2017 IEEE Virtual Reality (VR) (2017)
Los Angeles, CA, USA
March 18, 2017 to March 22, 2017
Bobby Bodenheimer , Vanderbilt University, USA
Sarah Creem-Regehr , University of Utah, USA
Jeanine Stefanucci , University of Utah, USA
Elena Shemetova , Vanderbilt University, USA
William B. Thompson , University of Utah, USA
The use of first-person self-avatars in immersive virtual environments (VEs) has grown over recent years. It is unknown, however, how visual feedback from a self-avatar influences a user's online actions and subsequent calibration of actions within an immersive VE. The current paper uses a prism throwing adaptation paradigm to test the role of a self-avatar arm or full body on action calibration in a VE. Participants' throwing accuracy to a target on the ground was measured first in a normal viewing environment, then with the visual field rotated clockwise about their vertical axis by 17° (prism simulation), and then again in the normal viewing environment with the prism distortion removed. Participants experienced either no-avatar, a first-person avatar arm and hand, or a first-person full body avatar during the entire experimental session, in a between-subjects manipulation. Results showed similar throwing error and adaptation during the prism exposure for all conditions, but a reduced aftereffect (displacement with respect to the target in the opposite direction of the prism-exposure) when the avatar arm or full body was present. The results are discussed in the context of how an avatar can provide a visual frame of reference to aid in action calibration.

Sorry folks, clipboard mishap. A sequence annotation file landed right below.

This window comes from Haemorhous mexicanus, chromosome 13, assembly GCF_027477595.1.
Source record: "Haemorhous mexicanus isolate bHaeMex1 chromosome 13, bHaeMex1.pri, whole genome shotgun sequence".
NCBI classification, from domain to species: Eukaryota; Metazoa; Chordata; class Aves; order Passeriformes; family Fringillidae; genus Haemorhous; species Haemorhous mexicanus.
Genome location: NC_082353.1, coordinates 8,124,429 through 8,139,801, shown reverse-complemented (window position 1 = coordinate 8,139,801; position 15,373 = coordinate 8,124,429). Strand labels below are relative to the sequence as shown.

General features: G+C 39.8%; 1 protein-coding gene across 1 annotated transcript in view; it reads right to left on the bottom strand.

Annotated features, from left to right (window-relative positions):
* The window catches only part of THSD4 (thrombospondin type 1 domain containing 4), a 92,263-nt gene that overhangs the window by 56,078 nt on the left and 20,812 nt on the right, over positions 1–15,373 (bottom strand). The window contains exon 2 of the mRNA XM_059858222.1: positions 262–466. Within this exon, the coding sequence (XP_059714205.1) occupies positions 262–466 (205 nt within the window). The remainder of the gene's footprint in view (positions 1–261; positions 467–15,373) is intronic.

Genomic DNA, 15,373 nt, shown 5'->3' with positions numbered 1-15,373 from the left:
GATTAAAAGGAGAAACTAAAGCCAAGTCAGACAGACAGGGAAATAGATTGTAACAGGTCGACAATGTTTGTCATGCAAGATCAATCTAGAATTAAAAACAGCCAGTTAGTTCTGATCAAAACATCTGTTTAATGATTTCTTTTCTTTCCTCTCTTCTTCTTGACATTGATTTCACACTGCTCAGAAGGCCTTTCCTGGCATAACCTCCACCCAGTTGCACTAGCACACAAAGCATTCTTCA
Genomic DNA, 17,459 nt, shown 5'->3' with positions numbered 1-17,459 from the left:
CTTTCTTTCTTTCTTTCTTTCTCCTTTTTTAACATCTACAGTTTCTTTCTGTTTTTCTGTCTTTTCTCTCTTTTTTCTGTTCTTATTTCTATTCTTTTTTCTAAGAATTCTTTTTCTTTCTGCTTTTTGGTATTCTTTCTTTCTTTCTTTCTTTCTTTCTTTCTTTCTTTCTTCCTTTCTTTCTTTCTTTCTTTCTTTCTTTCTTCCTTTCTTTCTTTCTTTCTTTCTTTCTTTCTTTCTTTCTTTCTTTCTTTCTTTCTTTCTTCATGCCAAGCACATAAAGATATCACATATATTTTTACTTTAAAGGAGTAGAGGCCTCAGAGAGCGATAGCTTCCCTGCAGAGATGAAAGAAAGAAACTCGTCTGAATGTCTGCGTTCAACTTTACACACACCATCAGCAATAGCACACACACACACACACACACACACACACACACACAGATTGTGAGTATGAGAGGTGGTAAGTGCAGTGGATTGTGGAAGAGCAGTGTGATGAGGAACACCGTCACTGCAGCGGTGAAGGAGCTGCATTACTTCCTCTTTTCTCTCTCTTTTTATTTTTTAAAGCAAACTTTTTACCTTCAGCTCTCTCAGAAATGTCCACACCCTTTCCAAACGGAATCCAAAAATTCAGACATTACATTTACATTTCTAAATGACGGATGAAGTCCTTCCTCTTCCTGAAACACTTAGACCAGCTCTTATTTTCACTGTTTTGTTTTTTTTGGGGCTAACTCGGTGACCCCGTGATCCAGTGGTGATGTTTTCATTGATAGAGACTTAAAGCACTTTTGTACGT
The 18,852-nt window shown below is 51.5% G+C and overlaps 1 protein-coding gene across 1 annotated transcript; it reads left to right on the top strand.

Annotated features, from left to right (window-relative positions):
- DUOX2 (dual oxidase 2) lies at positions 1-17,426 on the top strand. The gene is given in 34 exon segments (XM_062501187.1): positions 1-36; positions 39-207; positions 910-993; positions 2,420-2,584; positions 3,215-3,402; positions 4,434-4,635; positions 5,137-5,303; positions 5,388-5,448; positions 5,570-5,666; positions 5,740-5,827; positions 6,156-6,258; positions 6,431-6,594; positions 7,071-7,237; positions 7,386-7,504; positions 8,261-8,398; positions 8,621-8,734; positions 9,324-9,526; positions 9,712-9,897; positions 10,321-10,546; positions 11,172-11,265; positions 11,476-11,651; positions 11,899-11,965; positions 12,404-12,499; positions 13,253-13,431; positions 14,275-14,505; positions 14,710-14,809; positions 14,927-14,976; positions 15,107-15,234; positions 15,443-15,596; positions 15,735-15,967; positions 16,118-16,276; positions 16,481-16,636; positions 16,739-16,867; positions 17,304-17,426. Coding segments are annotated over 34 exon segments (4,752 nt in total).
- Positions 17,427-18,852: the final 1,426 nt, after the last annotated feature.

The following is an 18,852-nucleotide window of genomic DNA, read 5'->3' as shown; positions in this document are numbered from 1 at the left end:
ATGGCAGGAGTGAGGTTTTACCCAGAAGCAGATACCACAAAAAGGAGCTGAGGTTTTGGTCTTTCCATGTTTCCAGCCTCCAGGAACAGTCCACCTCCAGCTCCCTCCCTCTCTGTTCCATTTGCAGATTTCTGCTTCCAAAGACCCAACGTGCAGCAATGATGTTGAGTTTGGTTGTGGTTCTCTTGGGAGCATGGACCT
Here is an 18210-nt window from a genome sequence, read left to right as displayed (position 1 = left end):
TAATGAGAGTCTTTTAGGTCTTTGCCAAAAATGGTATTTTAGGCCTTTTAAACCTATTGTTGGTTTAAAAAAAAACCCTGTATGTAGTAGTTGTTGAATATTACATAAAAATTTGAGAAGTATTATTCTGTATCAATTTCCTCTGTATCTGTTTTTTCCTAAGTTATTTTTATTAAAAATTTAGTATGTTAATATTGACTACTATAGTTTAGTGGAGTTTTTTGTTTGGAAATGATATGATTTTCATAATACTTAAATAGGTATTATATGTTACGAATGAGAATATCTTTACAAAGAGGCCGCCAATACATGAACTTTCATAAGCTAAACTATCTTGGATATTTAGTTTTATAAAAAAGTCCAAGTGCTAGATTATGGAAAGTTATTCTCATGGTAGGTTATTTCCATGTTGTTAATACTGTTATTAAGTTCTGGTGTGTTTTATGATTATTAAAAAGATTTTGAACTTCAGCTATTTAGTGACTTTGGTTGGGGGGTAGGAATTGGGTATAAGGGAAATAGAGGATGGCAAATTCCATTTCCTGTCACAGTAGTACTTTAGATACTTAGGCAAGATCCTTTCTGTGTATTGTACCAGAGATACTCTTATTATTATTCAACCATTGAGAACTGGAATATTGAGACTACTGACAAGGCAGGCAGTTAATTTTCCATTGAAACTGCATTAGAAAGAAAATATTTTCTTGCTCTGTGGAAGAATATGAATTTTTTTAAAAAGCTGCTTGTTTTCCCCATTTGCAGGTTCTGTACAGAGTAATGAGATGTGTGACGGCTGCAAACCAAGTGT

Avatars, Visualization, Calibration, Legged locomotion, Tracking, Virtual environments, Head
B. Bodenheimer, S. Creem-Regehr, J. Stefanucci, E. Shemetova and W. B. Thompson, "Prism aftereffects for throwing with a self-avatar in an immersive virtual environment," 2017 IEEE Virtual Reality (VR), Los Angeles, CA, USA, 2017, pp. 141-147.